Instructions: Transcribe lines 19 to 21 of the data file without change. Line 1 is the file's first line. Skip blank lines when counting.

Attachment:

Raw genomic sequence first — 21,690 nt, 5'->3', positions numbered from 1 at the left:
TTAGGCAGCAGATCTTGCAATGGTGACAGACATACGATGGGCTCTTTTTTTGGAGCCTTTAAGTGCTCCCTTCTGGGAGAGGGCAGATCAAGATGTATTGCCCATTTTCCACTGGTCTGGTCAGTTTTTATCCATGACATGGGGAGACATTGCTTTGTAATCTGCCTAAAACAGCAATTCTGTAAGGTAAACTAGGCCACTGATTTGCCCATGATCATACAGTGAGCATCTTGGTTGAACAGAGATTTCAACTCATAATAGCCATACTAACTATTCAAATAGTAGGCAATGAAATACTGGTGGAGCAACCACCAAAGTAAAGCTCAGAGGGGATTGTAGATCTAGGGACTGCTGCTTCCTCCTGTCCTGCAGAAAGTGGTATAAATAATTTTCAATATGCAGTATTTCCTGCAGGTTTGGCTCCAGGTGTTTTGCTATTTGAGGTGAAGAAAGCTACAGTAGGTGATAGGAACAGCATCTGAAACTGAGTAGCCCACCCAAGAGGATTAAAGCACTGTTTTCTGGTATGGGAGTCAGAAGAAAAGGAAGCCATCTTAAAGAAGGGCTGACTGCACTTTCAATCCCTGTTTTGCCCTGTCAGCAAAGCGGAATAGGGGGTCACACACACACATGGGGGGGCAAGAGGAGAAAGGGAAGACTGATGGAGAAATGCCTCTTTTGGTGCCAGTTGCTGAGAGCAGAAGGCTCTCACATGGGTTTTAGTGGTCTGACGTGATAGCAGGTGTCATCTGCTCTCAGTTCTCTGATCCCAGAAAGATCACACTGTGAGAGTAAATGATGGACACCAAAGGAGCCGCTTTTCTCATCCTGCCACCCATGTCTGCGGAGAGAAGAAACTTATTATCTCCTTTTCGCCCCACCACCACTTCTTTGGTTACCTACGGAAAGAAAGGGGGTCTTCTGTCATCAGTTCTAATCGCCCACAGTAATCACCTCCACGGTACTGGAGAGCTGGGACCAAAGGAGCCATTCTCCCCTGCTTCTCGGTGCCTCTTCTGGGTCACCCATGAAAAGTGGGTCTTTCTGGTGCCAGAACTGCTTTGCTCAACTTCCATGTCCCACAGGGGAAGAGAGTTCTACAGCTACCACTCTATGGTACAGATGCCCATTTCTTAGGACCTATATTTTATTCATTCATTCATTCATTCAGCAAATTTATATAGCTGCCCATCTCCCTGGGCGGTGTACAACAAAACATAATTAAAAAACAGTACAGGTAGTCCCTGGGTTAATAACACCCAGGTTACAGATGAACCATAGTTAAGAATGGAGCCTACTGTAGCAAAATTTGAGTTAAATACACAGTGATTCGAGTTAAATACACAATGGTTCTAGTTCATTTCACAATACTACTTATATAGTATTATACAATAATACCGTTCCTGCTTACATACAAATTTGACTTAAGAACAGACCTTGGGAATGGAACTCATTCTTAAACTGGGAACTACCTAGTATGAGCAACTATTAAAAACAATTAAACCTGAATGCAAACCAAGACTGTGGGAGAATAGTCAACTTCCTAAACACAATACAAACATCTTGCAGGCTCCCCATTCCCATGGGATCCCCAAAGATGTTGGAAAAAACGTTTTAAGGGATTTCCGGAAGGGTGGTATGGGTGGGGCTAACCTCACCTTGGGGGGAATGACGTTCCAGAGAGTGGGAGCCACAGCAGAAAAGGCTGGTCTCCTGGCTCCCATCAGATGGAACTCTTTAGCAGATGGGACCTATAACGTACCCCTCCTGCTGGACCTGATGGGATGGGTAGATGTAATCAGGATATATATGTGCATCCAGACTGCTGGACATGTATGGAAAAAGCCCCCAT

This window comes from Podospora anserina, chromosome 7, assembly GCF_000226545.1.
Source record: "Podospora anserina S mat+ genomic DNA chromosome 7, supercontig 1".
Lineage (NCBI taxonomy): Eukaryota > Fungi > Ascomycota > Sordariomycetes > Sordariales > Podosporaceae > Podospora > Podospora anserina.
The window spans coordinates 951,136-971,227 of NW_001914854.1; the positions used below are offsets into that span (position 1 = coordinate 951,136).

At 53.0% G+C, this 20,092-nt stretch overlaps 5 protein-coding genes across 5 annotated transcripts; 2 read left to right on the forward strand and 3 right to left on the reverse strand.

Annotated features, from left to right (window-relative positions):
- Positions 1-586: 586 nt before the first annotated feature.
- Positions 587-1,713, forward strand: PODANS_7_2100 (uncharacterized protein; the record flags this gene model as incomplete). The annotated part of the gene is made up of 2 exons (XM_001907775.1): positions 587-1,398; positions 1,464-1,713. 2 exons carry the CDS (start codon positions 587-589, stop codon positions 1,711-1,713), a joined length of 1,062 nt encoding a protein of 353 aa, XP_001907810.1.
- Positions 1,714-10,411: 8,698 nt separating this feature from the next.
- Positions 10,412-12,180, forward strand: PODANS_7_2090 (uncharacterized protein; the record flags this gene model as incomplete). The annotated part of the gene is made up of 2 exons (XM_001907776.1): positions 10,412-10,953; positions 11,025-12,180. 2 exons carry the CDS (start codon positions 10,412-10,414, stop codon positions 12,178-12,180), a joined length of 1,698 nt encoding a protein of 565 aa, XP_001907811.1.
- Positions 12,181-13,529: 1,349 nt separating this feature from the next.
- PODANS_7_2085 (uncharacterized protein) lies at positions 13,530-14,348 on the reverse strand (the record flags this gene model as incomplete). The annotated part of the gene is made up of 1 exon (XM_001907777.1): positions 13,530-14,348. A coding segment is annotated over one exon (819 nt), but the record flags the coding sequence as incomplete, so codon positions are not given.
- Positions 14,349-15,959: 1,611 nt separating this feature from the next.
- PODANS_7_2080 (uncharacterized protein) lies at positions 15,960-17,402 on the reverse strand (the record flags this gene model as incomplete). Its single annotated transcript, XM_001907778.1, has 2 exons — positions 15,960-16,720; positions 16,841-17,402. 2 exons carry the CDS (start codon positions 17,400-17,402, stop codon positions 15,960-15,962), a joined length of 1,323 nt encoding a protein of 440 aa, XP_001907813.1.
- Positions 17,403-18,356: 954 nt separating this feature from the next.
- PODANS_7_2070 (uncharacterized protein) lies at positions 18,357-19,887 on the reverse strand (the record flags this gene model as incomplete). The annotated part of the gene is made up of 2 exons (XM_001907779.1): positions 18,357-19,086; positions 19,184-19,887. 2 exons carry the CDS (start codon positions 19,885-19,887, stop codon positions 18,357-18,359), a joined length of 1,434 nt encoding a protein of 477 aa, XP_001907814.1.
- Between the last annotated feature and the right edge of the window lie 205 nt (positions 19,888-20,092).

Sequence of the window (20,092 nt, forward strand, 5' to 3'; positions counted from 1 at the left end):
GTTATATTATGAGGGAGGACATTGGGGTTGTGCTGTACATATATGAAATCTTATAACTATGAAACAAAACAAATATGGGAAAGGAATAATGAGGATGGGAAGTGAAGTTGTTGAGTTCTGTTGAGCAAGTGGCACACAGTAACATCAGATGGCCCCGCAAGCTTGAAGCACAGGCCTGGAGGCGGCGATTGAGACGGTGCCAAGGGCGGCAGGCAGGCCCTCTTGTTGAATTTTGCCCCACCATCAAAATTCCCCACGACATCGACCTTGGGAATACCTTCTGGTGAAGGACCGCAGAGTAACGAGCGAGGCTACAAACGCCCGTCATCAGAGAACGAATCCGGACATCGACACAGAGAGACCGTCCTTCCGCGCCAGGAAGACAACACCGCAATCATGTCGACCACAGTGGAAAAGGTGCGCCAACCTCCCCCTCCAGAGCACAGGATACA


- Between the last annotated feature and the right edge of the window lie 205 nt (positions 19,888-20,092).

Sequence of the window (20,092 nt, forward strand, 5' to 3'; positions counted from 1 at the left end):
GTTATATTATGAGGGAGGACATTGGGGTTGTGCTGTACATATATGAAATCTTATAACTATGAAACAAAACAAATATGGGAAAGGAATAATGAGGATGGGAAGTGAAGTTGTTGAGTTCTGTTGAGCAAGTGGCACACAGTAACATCAGATGGCCCCGCAAGCTTGAAGCACAGGCCTGGAGGCGGCGATTGAGACGGTGCCAAGGGCGGCAGGCAGGCCCTCTTGTTGAATTTTGCCCCACCATCAAAATTCCCCACGACATCGACCTTGGGAATACCTTCTGGTGAAGGACCGCAGAGTAACGAGCGAGGCTACAAACGCCCGTCATCAGAGAACGAATCCGGACATCGACACAGAGAGACCGTCCTTCCGCGCCAGGAAGACAACACCGCAATCATGTCGACCACAGTGGAAAAGGTGCGCCAACCTCCCCCTCCAGAGCACAGGATACA